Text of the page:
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Calgary’s mini-Vatican: Looking into the world of Michelangelo

By Malea Nguyen, April 26 2022—

A life-size, up-close, never-before-seen perspective, inspiring experience at Michelangelo’s Sistine Chapel: The Exhibition. 

I walked into the BMO centre where the exhibition was taking place, full of excitement with no idea of what to expect. I’m not an artist and I’m not that knowledgeable about the Renaissance era and its history. However, Michelangelo’s ceiling frescoes in the Sistine Chapel are some of the most monumental works of art to have ever been created — art that even someone like me would be familiar with. 

Without even looking into the details of the exhibition, I immediately got tickets and was ready to experience the art in person because, in my head, I kept thinking: You get to finally see Michelangelo’s Sistine Chapel and it’s only a few train stops away. 

The Sistine Chapel was created by Michelangelo about 500 years ago. The frescoes, which are essentially mural paintings, were commissioned by Pope Julius II, with the painted architecture presenting depictions from the Bible. 

There were portraits of ancient sibyls, Old Testament prophets and the ancestors of Christ. Michelangelo painted these frescoes between 1508 and 1512, then painted “The Last Judgement” west of the chapel between 1536 and 1541.

From the Vatican to before my very own eyes, I saw 33 beautiful ceiling frescoes and “The Last Judgement” blown up on giant canvases. They were arranged in the same rows reflected in the true ceiling of the Sistine Chapel, with the frescoes in the top row being arranged side-by-side at the left of the room, the middle row in the middle and the bottom row at the right of the room. As you walk through the aisles, you’ll be entranced by not only the art itself but the physical storybook that it’s relaying.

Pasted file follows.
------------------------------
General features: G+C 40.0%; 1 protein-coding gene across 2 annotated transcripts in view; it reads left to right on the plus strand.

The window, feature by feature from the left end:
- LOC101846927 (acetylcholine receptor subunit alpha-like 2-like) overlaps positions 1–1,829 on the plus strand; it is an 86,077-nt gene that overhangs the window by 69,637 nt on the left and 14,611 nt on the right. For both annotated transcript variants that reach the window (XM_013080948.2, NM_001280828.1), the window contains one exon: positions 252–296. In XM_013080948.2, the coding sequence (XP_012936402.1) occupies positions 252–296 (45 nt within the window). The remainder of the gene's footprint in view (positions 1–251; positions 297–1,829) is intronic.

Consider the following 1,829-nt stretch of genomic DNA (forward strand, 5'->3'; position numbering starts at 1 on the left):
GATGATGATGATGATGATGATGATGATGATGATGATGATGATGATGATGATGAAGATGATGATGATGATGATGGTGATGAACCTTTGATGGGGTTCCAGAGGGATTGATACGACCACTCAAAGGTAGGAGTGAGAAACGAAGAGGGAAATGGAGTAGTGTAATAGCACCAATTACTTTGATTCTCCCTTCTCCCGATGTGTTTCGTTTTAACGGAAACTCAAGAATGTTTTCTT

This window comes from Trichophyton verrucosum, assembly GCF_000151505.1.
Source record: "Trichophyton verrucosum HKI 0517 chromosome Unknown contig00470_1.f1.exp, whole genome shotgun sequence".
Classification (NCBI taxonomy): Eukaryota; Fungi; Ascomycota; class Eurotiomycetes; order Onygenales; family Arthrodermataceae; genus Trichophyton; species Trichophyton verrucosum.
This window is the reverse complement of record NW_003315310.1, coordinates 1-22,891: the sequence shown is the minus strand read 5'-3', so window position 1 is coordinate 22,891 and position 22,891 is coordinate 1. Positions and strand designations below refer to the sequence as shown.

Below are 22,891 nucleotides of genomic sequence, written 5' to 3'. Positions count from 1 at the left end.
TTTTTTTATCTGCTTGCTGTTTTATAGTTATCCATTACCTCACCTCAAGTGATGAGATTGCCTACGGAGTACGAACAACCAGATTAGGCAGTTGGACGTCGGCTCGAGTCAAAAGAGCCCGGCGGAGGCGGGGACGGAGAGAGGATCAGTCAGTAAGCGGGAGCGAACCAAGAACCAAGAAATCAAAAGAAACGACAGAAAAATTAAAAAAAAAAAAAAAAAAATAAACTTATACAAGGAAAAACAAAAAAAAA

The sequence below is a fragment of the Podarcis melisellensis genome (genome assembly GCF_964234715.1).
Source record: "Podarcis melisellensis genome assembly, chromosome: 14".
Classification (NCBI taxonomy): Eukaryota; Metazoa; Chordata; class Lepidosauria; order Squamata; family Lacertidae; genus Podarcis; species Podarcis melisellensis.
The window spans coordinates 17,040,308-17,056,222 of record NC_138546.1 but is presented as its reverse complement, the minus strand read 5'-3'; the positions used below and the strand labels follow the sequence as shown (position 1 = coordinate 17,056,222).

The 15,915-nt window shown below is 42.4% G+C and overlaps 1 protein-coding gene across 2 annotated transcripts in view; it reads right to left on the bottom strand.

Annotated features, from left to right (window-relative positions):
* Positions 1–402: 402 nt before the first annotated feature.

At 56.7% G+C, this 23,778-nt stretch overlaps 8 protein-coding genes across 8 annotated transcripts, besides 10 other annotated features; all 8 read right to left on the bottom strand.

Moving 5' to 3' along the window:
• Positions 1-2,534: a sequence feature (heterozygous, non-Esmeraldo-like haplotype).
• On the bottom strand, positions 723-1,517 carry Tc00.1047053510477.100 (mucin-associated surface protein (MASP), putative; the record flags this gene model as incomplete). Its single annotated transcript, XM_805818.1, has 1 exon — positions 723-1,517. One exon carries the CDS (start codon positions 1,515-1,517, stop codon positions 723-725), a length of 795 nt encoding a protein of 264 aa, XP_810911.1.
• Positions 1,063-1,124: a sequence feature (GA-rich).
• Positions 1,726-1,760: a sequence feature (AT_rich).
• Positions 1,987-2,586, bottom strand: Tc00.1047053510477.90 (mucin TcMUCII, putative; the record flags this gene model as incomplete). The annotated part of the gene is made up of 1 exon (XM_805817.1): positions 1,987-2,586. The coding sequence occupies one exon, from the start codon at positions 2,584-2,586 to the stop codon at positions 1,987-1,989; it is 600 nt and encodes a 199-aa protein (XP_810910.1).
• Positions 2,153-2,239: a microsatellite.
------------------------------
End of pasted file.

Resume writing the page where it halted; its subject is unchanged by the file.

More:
Experiencing the masterpiece in this “new perspective” was brilliant, as you are being guided through the narrative, from the creation of the world and mankind by God, to the expulsion of Adam and Eve from paradise. 

There was the option of renting out an audio guide that would describe each painting as you made your way through the exhibition. Alternatively, there were signs at each painting that relayed the written description, as well as an image of where that specific painting was located on the true ceiling of the Sistine Chapel. 

The image was one of my favourite touches to the exhibition since I love to picture what it would be like if I were truly in the Sistine Chapel. Being able to visualize where each painting was located helped with the immersion, as well as with following the narrative. 

Adding to the immersive experience, Renaissance music was played and echoed throughout the exhibition. This was especially great, as the source of music was placed specifically at “The Erythraean Sibyl,” meaning the music was loudest for this painting which amplified its significance.

And finally, my favourite piece of the exhibition was Michelangelo’s infamous and visionary, “The Last Judgement.” This piece took up the entire back wall of the exhibition, which gave it a sense of grandeur. I spent most of my time at the exhibition admiring this great wall. I wanted to truly take in the 390 individual figures presented before me and how seamlessly every story was painted to fit next to one another on the canvas. Although it was one of Michelangelo’s most impressive works, it was also one of his most controversial at the time due to his contemporaries taking offence at the naked figures. 

Overall, I learned a lot about Renaissance culture and history at the exhibition and was left with a lingering impression of reflection and inspiration from the obvious passion and talent that Michelangelo put into the extraordinary paintings. The experience was pleasant, as the atmosphere was well-established and there was plenty of room to walk around and admire the art without feeling suffocated. 

Although the Michelangelo exhibition is over now, there is a possibility that more exhibits will be coming to Calgary in the future. After Van Gogh and Michelangelo, there’s talk that Monet will be coming sometime. Here’s to hoping the rumours are true.

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